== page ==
I have often pointed out some of the deceptive copyright notices that libraries and archives put on materials, such as the many statements on digitized public domain materials that tell users that they cannot make copies of the digital file without the permission of the holding library. (Yes, there is debate as to whether that constitutes a license and its agreement, but let's not go there for the moment.) I also have some wonderful examples of real-life copyright notices that are questionable at best, such as this notice which appears on the back cover of a... blank book:

Now an organization called the Computer and Communications Industry Association (CCIA) has filed a complaint with the FTC stating that NFL, NBC, DreamWorks, Harcourt, and others, are misrepresenting the rights of consumers through their copyright notices. They do have some delightfully egregious examples in their document, and the web site allows you to view the video-related ones, such as the NFL's statement that any "account of the game without permission is prohibited." Wonderfully, they posted those clips on YouTube. Included in the complaint are those "FBI" warnings at the beginning of DVDs. There actually are aficionados of the FBI warning screens and their variations over time (blue phase, green phase) as well as numerous parodies like this one.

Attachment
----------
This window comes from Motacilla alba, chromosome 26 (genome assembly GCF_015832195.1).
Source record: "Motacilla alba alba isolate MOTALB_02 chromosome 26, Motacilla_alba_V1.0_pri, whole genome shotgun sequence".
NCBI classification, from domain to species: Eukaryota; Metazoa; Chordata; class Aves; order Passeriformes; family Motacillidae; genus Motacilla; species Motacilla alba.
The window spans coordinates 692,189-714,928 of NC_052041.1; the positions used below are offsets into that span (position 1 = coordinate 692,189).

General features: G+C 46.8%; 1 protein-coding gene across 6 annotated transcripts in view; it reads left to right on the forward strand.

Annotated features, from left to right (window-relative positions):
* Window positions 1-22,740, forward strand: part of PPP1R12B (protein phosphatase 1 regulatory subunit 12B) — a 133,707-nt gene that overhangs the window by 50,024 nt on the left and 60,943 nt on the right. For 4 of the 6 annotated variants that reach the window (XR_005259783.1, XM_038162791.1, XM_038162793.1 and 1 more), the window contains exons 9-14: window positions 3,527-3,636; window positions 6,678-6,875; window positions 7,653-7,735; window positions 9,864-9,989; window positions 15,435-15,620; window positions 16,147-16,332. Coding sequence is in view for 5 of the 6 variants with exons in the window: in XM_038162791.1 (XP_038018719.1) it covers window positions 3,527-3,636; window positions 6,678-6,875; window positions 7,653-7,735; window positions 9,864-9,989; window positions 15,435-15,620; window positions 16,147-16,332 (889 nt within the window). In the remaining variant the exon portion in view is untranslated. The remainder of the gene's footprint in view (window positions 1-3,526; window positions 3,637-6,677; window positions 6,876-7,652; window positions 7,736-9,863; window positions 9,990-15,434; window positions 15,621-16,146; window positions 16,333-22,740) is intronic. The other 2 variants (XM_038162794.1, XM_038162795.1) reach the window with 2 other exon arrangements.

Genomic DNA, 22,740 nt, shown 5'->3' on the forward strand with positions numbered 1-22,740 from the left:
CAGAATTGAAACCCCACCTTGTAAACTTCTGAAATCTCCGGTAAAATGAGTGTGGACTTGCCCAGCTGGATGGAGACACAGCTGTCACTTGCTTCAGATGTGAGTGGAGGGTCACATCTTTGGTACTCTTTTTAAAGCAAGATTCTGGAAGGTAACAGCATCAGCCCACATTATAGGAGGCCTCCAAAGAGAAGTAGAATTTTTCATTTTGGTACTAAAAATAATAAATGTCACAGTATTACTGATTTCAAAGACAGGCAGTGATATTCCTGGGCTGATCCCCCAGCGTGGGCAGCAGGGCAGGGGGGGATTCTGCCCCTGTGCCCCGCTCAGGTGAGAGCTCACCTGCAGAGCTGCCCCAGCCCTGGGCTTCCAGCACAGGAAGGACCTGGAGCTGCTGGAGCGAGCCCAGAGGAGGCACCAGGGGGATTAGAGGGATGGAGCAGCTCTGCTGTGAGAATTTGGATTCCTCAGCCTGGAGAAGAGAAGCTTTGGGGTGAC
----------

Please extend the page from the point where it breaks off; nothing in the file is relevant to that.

At the meeting on copyright at the University of Maryland, Fred von Lohmann of the EFF (whose talk was outstanding, and sadly is not available online even though it was webcast) showed a video with a modified FBI warning that says:

WARNING. Federal law allows citizens to reproduce, distribute, or exhibit portions of copyright motion pictures, video tapes, or video discs under certain circumstances without authorization of the copyright holder. This infringement of copyright is called "Fair use" and is allowed for purposes of criticism, news reporting, teaching, and parody.